The Different Types of Child Custody, Explained


You recently divorced your ex-partner. While divorce is both physically and emotionally draining, your main concern is your children. They are caught up in the middle of the ugly events, and you must be wondering who will get custody between you and your ex.

A lot comes to play when determining child custody after a divorce. This is in terms of financial well-being, criminal history, drug use habits, and the adjustment level between kids and their home, school, and neighborhood.

Keep reading to understand the different types of child custody and which each of them favors the kids and parents.

1. Legal Custody


The legal custodian is granted the right and obligation to make all the important decisions about the kid’s upbringing. Among the important decisions that the obligated parent is expected to make include;

  • Which school the kids should attend
  • Religious matters
  • The ideal health facility for the child

However, in most states, the law awards both parents equal rights to make such rights as long as they prove worthwhile. The parents must be willing to work together in making critical decisions to ensure that the kid’s best interests are met.

In case of joint or shared legal custody, the other parent has the right to sue you if you exclude them from decision-making. Although you cannot go to jail for it, it can be such an embarrassing situation and will only cause more bad blood between the two of you, and the kids will be negatively affected in the process.

If you feel that you cannot stand your ex-partner or cannot make decisions together, it would be best to go to court and fight for legal custody. But you must have convincing evidence to show that joint custody is not in the kid’s best interests.

2. Physical Custody


As the name suggests, physical custody is where one parent is granted the right to physically live with the kids. Again, most states award shared or joint physical custody, whereby the kid stays with one parent and leaves to stay with the other one for some time.

This type of joint custody works best if the two parents live in the same region as this will reduce the stress of movement on kids and ensure that they maintain a sane routine.

In physical custody, there is the primary custodian and the visiting parent. Ideally, the primary custody is where the kid spends most of their time, perhaps during school days, and visits the other during holidays.

The other type of physical custody is the bird’s nest, whereby the kids stay in one central location. The parents rotate in and out of the residency on a planned schedule. In short, instead of the kids moving to different parent’s houses, the parents are the ones to move to the kids’ home.

This approach promotes easy transition for the children.

3. Sole Custody


Sole custody features either physical or legal sole custody. The court will grant sole custody only if one parent is deemed irresponsible or unfit to make sound child care decisions.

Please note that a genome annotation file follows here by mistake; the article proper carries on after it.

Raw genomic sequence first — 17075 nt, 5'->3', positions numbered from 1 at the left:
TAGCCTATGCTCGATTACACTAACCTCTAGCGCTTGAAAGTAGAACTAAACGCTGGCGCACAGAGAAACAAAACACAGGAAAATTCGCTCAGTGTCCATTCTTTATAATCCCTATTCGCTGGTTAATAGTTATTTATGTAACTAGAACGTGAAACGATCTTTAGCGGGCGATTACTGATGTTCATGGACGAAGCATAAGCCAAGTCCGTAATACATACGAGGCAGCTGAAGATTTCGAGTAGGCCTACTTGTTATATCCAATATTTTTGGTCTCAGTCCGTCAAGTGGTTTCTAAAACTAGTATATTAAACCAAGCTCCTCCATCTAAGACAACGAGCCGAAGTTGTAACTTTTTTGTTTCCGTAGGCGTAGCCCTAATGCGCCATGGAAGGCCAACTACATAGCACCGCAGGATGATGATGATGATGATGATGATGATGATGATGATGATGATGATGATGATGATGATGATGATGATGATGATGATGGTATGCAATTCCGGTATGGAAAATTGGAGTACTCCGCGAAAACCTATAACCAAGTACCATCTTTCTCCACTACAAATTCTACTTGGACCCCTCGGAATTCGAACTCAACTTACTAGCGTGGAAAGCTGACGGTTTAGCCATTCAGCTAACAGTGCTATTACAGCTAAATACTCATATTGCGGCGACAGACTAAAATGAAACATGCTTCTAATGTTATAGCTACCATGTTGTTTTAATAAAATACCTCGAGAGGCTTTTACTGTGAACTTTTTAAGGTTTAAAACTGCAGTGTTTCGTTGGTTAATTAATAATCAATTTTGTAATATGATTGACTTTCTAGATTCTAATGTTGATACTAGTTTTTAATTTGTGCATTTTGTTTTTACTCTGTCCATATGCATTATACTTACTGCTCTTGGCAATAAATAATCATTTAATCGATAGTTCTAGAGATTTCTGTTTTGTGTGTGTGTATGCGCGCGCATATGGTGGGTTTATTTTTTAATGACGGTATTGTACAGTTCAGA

For instance, if one of the parents has a history of violence or drug and alcohol consumption, the judge may find them unfit to take care of the kids. The same applies if the other parent has pending charges of child neglect or abuse.

Nonetheless, most states are moving away from sole custody decisions as they feel that both parents have the right to be physically, emotionally, and physically present in their children’s lives.

Even in sole custody cases, the noncustodial parent has the right to visit the kid’s but on a decided visitation schedule.

In sole custody, the parents may make joint decisions about the kids, but the custodial parent has more power than the other. Therefore, the custodian may decide to make some decisions without consulting the other.

4. Joint Custody


Joint custody is by far the most common type of child custody, especially in instances where both parents are on the same page.

Among the different types of child custody, this one shows the best interest for kids as they get to enjoy equal love and love from both parents.

In this case, the parents share decision-making responsibilities. They also have equal physical and emotional control over the kids.

Joint custody is granted if the parents are separated, divorced, or have never lived together. The custody can be legal, physical, or both.

When working out joint custody arrangements, parents create a schedule that fits their work and housing arrangements while ensuring that the children’s needs are observed.

If the parents have a hard time agreeing on a schedule, they should involve the court and leave the judge to make the arrangements.

You should also seek the help of a family lawyer if you feel that your kid is endangered or if the other parent fails to cooperate.

For guidance through the complex child custody processes, find additional info on the web, that will help you achieve what’s best for your child.

In most cases, the kids split time between the parents’ houses. For instance, they can stay with one parent for a month and move to the other one for an equal period. They may also alternate weeks or years depending on the agreements.

To ensure that the children maintain a healthy routine, especially when schooling, they spend school days in one parent’s house. They will stay with the one close to their school, and move to the other parent on weekends and holidays.

Which Is the Best among the Types of Child Custody?

Now that you understand the different types of child custody, you know what to do to ensure the court decision meets your children’s best interests.

If you wish to acquire custody but unsure of where to get started, do not hesitate to seek help from a family law expert. The attorney will help you navigate the requirements and gather substantial proof to show that you can be trusted with child care.